While we’re just beginning, it’s worth delineating what I mean by Trappist. A Trappist beer must conform to several strictures for official designation. Most importantly, it must be brewed in a Trappist monastery, with the proceeds going to the upkeep of the abbey. In this regard it’s like Kobe beef or champagne: native to a specific place of origin. Comparable styles to the seven official Trappists are known as abbey ales.
 And what is a Quad? Again, as long as we're just starting: the Quad is a the fullest, mealiest, richest and strongest of the abbey styles.
 Well, perhaps eight now, as only last month an Austrian abbey was accepted into the International Trappist Association. And maybe nine, as word spreads that a monastery in Massachusetts may become the first American Trappist.
 Navigate, but not drive as she cannot drive a stick. This meant I needed to moderate my drinking at In De Vrede. I could not in good conscience drink all three of their beers and continue to drive for the rest of the day. As such, I only enjoyed the Westvleteren 12 and the Westvleteren Blond (6).
The 12 pours a deep mahogany and smells of dried fruits, caramel, chocolate, with a dry alcoholic edge like sherry. These pictures were taken just after the server poured, so you can see a healthy head, which is more fizzy like cola than creamy. The taste has been chronicled in countless beer blogs, but I’ll endeavor to distill it to one word: complex. I mean that not as hedge. I mean complex in the sense that the flavor morphs constantly in your mouth. Sometimes fruity, sometimes chocolaty. Spicy overtones, only slightly bitter on the back end, cut almost immediately with a razor-shear of booze. Virtually no aftertaste. It has the consistency of half-in-half, chewy and full.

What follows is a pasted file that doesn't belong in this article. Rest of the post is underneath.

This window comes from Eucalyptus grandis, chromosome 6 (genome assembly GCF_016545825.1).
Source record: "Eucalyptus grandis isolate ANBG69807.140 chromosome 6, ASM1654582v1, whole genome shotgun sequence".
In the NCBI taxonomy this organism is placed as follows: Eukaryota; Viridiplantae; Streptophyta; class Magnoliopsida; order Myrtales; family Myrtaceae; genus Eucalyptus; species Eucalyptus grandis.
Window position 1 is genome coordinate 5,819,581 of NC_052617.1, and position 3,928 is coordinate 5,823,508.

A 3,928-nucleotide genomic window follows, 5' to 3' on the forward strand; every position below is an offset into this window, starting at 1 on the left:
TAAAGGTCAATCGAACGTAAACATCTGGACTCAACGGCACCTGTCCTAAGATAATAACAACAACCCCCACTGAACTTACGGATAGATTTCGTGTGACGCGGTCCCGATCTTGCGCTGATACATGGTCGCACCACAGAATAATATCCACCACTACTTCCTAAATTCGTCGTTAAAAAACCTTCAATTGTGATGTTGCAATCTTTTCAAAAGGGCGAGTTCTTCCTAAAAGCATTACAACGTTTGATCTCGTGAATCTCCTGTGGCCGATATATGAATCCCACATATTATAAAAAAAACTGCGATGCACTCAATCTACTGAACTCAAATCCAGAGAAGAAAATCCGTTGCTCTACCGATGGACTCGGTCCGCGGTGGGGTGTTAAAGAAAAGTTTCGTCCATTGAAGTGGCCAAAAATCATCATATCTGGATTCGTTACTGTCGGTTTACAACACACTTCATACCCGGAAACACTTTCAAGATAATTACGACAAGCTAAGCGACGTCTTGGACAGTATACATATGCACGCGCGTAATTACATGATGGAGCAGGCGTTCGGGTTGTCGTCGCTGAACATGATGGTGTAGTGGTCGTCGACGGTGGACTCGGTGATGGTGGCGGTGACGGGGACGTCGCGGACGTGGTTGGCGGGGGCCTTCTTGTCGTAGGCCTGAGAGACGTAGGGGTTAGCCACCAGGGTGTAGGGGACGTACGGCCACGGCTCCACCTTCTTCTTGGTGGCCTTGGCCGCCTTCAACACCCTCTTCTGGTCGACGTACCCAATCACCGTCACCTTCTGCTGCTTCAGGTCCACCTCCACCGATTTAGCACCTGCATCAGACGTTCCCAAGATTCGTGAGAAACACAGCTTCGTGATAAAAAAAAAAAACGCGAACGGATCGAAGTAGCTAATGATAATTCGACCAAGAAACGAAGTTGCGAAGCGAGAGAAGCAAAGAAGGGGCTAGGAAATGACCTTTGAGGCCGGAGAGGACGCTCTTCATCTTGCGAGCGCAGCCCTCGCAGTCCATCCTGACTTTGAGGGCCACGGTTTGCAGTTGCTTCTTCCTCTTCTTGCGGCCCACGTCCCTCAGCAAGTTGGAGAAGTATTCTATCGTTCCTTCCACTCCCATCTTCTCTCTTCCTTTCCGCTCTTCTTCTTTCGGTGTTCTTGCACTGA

Nicole nibbled at her sandwich and drank her soda, as I gushed about the Trappist, which surpassed any beer – indeed any beverage – I’d had before. The final sip was like a farewell kiss. I savored it, willing every sensory component into a crystalline memory to carry with me. Then, I set down the chalice and reconstituted myself. One more beer, then we had to go. Next stop was a 19th century manor in Veurne.
* * *
A brief note on the history of this ale, and the men that brew it. The Saint-Sixtus Abbey came into existence in 1831 when a group of monks from the Catsberg Monastery crossed into Belgium and settled into the woods near Westvleteren. They formed a new Cistercian Monastery with a hermit called Jan-Baptiste Victoor. Victoor was a former hops-trader from Poperinge whose knowledge of the brewing process would come in handy. The monks first brewed a simple ale for the workers that built the abbey. By all accounts, it was a tepid, weak beer, nothing like the modern Westvleterens. Over time, the recipe would be embellished upon and refined for the next century.